Now, if you are using your normal auto blade, or fabric blade, you will need to prep your fabric. Do this either by stiffening it with starch or a product like Terial Magic. Alternatively, use an iron-on backing such as Bondaweb or similar product depending on your location. Now, having tried all of these, I will admit I prefer the Terial Magic. It makes your fabric more paper-like and is so much easier to bond to your mat and cut .

Now, with the Rotary Blade, apparently none of this is required when cutting cotton. This idea is intriguing to me, as I tend to be a more spontaneous crafter. I have to do these things when I feel like it, as my mojo is currently rebelling. I also believe we shouldn’t need the fabric mat but we will see how that goes.

Pre-pressing your fabric is recommended before applying it to your mat. Also, make sure your fabric has cooled before you do so.

Choosing a design

This may seem like it’s a lot of work in the planning stage. However, it will be worth it in the long run. Included with the Rotary Blade, there is a sun inspired design which is DXRBKIT1007. While this isn’t what most would start with as a beginner, the scale of the pieces appealed to me as well as the theme.

Next, use the preview to plan out which colour represents which of your fabrics. Some designs will require this step more than others. In this case, our feature panel requires 5 fabrics, well one of our 5 has already been set aside as a lining, so we’ll have to change that up a bit. I sketched out the pattern roughly, so I could plan colours.

Sketched layout of the chosen quilt design from the Rotary Blade Kit for the ScanNCut SDX. It is coloured with the matching fabrics to use as a cutting guide. Placed on the fabrics to show the correlation between the sketch and the fabric pieces.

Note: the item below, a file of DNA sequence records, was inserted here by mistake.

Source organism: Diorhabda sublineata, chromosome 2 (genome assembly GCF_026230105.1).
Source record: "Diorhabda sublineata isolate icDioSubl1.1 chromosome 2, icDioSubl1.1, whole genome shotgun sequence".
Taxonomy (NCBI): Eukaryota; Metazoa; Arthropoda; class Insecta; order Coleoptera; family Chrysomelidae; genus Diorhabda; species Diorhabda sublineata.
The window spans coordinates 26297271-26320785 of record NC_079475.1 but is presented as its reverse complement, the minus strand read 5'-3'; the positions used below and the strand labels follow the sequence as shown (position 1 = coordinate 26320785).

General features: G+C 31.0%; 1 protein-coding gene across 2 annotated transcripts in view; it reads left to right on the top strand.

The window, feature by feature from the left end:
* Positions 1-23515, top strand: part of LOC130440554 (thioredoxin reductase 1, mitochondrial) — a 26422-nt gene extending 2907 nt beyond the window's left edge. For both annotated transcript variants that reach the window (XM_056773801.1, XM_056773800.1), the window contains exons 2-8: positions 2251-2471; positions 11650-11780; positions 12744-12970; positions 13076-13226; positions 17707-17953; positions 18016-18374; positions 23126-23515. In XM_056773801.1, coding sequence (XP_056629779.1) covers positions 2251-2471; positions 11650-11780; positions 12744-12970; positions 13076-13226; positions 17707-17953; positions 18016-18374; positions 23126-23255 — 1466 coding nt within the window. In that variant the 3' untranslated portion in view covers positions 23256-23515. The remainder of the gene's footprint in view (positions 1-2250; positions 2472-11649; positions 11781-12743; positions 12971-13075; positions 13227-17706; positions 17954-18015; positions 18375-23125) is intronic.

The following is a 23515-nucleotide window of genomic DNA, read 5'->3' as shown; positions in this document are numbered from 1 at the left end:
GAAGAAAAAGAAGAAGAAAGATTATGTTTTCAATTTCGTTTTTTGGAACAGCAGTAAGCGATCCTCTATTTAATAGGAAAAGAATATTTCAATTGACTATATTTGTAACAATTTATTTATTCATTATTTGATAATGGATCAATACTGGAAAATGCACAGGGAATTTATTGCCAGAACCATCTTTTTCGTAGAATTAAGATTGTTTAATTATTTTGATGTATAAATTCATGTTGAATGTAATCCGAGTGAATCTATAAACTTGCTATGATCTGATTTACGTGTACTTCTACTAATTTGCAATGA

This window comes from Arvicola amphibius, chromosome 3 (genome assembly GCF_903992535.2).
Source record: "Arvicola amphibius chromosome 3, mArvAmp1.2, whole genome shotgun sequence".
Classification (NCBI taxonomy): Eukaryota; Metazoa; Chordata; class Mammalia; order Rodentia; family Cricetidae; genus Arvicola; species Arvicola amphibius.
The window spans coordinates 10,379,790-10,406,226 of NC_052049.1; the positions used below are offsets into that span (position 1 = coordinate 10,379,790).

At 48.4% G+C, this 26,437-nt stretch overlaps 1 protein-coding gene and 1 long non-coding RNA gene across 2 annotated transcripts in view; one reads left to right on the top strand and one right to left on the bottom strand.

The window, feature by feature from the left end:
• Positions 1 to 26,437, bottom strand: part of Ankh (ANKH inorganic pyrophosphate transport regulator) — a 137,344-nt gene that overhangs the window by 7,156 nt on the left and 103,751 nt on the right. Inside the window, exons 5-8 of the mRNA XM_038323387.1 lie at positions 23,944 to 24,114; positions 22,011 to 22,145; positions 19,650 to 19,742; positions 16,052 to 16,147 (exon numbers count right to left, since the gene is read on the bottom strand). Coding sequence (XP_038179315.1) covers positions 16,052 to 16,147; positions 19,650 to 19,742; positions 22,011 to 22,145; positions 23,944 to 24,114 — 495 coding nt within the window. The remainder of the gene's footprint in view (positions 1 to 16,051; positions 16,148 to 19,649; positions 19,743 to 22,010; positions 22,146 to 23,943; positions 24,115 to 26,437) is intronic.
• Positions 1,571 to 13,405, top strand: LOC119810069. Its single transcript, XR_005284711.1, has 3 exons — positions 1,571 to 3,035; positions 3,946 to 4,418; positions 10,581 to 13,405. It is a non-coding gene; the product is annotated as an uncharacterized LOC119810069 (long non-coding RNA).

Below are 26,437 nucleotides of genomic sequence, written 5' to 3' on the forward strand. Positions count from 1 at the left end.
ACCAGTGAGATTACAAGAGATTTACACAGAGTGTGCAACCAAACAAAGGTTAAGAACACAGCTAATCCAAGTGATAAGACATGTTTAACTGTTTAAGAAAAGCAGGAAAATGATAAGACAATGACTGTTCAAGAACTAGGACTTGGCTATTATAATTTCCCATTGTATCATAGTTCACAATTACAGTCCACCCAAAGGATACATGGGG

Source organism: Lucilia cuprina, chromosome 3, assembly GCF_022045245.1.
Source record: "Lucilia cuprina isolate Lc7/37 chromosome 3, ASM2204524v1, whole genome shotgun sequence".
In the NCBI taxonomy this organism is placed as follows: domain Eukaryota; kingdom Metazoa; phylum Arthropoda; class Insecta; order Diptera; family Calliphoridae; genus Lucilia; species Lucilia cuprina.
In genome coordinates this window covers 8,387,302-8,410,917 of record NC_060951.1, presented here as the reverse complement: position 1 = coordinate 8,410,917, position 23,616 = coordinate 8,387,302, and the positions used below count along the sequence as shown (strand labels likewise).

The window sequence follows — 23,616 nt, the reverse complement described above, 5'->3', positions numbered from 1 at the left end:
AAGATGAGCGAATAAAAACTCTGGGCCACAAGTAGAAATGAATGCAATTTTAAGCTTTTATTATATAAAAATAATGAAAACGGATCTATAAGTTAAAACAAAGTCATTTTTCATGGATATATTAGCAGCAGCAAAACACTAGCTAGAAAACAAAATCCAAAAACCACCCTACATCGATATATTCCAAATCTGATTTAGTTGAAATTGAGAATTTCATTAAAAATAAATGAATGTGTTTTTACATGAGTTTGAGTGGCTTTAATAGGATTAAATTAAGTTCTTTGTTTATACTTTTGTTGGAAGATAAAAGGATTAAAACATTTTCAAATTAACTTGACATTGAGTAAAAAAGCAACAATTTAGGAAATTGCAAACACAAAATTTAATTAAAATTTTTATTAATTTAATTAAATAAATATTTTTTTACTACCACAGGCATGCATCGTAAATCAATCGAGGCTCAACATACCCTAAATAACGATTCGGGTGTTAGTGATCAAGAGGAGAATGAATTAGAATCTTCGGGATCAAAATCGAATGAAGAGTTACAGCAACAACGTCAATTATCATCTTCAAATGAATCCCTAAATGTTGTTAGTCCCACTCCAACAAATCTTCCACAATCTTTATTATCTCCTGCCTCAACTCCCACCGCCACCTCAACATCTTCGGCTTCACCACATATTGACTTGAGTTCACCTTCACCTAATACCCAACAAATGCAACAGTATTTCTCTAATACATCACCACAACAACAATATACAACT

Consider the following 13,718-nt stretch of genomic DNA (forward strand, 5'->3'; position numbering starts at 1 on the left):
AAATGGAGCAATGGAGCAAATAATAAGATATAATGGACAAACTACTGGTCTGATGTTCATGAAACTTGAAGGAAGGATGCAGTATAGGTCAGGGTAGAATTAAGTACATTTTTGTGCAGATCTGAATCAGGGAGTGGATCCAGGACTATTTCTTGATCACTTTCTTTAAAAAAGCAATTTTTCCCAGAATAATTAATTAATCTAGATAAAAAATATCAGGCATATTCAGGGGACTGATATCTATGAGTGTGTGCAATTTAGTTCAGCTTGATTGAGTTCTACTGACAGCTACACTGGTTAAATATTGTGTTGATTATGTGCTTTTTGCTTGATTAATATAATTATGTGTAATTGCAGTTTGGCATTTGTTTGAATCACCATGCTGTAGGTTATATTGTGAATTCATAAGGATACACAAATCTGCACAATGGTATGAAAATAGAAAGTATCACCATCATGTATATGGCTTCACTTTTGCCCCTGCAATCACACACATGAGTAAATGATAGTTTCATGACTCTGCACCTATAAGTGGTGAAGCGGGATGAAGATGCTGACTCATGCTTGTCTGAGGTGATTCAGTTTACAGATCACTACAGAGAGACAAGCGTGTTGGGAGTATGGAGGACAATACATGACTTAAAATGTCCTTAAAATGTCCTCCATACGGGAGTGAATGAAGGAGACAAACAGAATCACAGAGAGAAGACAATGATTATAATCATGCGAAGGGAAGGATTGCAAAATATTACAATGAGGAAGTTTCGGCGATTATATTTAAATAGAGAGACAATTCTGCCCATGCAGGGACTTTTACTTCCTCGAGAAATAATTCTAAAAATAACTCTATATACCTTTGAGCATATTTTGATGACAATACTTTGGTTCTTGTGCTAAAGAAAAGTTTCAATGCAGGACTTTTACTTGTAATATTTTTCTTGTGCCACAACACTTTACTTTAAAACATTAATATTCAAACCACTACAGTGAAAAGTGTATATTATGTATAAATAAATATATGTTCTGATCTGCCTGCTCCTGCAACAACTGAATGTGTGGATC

So once, you have a plan to work to, next step is getting the design into Canvas, sizing and prepping it for cutting.

Using the design

Screenshot of the design mats and instructions

You can download individual pieces to cut at the original design scale if this suits your design setup. If you need to rescale though, you may prefer to download the zip setup. The files are downloaded as FCN files within the ZIP file. This means they are locked which may be something to consider if you want to use the files for other purposes. Subsequently, here’s our first issue: you cannot scale the design to a size other than that in which it is created.

Screenshot detail showing the Download All Parts items.

Scaling: you cannot scale the design directly. Instead, you will need to draw the pieces, scan in and then scale from there. This is a pretty basic work around and is far from perfect. Just remember to change your seam allowance accordingly prior to scaling: down for enlargement and up for shrinking.

Rotary Blade Method

  1. Add the design pieces you need for your first fabric. You can use Number to add additional copies if required.
  2. Use the Seam Allowance function to add the seam allowance of your preference. The more open the weave the larger your seam allowance needs to be.
  3. Use rotation if needed for any distortion to your pattern.
  4. Don’t forget to flip them if you are reversing your design or cutting from the reverse of the fabric.
  5. Set the Pattern Interval to 5. Next, use the material saving functions to rotate your shapes to best fit your mat.
  6. Place your fabric face down onto your mat and smooth out.
  7. Firstly, you want to draw your seam and alignment markings using a fabric pen, erasable pen or other washable pen.
  8. Secondly, load the Rotary Blade in and select cut. The settings I left as default for my first cut, and as there worked great I left them there.
  9. Work through each colour according to your plan. As you get more confident you will be able to pattern orientate and match as needed. Be kind to yourself though if its your first project.

By the end of this process, you should have all the pieces cut. Now, we would recommend hand basting until you get used to how the design goes together.

Photo showing the finished cut pieces of the Sun Design, cut with and part of the Rotary Blade Kit for ScanNCut SDX.

So, here’s the video on my final bag process and results. I love it and it’s got me back into sewing in a big way. Watch this space for more bag and quilting ideas to come.


You can purchase the Rotary Blade Kit from Craftelier, CraftStore Direct, GM Crafts or Create & Craft.